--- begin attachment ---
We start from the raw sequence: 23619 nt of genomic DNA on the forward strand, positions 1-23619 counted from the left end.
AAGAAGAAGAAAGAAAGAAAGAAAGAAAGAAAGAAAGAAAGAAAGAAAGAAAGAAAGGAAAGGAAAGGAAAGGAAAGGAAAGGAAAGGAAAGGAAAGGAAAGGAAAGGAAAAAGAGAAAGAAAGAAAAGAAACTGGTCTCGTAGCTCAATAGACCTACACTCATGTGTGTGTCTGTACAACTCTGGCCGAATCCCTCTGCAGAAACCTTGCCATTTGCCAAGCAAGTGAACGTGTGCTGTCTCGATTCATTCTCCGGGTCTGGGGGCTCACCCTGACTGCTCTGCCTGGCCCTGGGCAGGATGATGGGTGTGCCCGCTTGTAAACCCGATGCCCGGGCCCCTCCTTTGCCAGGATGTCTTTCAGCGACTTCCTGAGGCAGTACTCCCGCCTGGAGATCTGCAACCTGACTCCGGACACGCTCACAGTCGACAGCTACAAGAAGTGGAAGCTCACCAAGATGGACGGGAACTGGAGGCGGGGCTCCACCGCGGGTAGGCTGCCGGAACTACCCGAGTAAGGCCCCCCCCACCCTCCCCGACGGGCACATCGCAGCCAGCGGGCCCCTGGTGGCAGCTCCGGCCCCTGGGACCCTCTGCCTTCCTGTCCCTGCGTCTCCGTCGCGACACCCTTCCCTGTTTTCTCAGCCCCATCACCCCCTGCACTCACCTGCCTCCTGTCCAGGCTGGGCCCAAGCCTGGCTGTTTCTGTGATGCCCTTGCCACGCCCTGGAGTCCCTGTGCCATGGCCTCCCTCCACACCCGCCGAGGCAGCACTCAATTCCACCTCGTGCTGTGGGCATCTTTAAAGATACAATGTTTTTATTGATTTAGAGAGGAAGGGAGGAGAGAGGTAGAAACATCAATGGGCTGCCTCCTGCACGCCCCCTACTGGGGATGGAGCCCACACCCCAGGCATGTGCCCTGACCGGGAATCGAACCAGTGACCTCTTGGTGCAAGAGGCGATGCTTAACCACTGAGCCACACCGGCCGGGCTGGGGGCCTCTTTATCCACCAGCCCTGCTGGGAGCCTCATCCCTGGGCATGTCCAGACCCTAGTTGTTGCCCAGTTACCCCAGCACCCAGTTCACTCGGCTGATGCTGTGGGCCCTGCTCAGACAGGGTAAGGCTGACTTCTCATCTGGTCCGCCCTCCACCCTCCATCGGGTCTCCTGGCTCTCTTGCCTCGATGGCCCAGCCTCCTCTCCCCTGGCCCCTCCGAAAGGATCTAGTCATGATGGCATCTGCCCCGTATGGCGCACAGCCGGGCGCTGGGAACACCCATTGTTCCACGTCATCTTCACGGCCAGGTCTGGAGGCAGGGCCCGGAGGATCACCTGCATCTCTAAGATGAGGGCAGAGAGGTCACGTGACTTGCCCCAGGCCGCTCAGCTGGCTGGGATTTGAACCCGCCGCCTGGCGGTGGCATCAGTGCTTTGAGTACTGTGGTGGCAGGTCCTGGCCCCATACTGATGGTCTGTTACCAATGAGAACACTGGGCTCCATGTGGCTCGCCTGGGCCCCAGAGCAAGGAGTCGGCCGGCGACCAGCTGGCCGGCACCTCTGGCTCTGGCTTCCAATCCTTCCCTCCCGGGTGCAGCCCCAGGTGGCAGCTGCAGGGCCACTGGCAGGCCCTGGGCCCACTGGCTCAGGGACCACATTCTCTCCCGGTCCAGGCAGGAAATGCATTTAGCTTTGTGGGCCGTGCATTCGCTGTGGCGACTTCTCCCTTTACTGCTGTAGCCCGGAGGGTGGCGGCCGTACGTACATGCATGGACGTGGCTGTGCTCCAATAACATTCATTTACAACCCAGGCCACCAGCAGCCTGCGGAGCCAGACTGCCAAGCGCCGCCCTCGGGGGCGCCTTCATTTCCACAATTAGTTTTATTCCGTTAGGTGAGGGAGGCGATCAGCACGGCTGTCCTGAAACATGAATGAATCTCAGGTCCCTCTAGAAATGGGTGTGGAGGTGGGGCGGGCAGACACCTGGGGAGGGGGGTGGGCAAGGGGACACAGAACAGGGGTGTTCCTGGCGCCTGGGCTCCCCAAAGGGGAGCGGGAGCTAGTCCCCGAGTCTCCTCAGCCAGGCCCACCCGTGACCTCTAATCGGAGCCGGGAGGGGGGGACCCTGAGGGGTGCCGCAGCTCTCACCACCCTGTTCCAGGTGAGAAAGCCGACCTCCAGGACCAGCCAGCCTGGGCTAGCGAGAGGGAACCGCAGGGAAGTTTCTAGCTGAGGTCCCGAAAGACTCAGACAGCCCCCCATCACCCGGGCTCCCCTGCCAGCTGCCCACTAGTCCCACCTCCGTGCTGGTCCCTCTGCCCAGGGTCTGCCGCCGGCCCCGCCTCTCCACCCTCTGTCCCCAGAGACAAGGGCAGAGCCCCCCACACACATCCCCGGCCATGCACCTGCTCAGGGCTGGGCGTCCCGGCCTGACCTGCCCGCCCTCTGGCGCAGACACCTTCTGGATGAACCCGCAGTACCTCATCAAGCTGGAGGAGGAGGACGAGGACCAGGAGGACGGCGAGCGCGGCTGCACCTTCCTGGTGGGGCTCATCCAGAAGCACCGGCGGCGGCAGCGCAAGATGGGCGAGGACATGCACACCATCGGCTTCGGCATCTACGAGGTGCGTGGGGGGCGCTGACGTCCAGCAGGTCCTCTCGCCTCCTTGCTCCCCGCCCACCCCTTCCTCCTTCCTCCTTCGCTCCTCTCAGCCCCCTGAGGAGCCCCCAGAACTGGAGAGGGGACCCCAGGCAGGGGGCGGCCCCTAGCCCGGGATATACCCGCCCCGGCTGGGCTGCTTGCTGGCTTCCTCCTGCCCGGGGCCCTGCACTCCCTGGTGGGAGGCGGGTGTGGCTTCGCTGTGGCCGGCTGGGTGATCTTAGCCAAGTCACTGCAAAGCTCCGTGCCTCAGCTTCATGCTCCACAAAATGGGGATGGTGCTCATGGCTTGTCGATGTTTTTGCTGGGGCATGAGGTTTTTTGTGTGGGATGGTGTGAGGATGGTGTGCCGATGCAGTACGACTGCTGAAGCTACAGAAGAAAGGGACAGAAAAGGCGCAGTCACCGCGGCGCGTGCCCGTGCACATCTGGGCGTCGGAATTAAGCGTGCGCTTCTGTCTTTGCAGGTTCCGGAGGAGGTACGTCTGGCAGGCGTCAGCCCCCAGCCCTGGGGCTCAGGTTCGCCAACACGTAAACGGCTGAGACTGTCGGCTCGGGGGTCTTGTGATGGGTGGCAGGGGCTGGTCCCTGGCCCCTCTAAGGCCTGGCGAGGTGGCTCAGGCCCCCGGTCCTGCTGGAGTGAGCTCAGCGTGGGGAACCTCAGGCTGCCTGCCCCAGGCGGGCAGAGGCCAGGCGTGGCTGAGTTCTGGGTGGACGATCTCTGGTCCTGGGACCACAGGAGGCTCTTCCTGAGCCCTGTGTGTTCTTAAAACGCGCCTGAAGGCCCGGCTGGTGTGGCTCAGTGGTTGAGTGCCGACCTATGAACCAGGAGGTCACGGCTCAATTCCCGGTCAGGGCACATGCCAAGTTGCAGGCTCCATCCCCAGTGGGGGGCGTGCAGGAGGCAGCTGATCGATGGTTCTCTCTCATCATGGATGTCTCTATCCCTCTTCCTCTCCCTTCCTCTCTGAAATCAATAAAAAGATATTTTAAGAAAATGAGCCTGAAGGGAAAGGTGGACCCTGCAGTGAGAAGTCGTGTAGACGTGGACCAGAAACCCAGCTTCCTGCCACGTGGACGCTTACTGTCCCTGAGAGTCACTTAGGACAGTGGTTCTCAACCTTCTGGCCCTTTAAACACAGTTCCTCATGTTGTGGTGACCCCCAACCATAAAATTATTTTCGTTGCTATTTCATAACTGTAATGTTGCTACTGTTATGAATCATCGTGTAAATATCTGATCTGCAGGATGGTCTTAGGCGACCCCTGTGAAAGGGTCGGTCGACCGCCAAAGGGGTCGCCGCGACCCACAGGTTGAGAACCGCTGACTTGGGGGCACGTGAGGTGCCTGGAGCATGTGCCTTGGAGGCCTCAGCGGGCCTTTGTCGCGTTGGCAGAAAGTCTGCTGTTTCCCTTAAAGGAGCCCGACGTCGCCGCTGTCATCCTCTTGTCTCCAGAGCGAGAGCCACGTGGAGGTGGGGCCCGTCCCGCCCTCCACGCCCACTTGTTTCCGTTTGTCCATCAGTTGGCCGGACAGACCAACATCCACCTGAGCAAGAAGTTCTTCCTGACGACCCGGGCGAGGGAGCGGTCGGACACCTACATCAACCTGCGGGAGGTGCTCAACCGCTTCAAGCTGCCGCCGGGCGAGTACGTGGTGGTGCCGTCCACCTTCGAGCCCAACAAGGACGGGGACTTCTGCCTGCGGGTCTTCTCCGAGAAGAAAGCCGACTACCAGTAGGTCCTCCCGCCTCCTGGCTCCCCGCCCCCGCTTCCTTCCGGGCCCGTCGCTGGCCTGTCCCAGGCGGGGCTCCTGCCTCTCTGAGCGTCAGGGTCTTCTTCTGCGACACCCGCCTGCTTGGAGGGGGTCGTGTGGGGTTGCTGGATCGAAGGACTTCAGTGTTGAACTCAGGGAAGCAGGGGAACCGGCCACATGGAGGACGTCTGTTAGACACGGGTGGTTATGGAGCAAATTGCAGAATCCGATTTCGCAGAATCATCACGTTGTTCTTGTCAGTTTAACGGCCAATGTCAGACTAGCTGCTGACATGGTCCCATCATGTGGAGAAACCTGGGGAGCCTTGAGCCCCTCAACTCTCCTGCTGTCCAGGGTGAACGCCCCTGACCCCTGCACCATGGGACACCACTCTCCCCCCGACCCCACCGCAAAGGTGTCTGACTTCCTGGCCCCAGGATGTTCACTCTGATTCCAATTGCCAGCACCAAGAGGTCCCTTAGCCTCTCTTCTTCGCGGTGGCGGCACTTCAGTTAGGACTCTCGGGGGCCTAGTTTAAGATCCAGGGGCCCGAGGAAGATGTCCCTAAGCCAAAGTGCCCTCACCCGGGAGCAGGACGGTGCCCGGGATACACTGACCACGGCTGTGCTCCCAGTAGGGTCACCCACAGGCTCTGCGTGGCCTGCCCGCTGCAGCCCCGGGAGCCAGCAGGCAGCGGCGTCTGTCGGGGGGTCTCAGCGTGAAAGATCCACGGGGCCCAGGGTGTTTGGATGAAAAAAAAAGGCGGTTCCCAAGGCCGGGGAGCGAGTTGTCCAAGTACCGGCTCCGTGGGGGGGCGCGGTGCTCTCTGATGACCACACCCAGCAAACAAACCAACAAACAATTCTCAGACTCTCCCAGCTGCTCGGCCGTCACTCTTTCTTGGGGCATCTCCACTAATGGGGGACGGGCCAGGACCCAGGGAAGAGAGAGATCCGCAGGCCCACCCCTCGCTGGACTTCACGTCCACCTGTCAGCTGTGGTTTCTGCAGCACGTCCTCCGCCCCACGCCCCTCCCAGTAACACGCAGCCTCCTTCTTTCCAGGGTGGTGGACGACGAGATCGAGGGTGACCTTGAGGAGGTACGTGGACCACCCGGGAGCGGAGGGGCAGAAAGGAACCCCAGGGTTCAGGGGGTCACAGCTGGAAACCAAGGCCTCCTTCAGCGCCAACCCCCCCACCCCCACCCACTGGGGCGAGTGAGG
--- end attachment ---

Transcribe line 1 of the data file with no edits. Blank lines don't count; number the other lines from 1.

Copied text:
We start from the raw sequence: 23619 nt of genomic DNA on the forward strand, positions 1-23619 counted from the left end.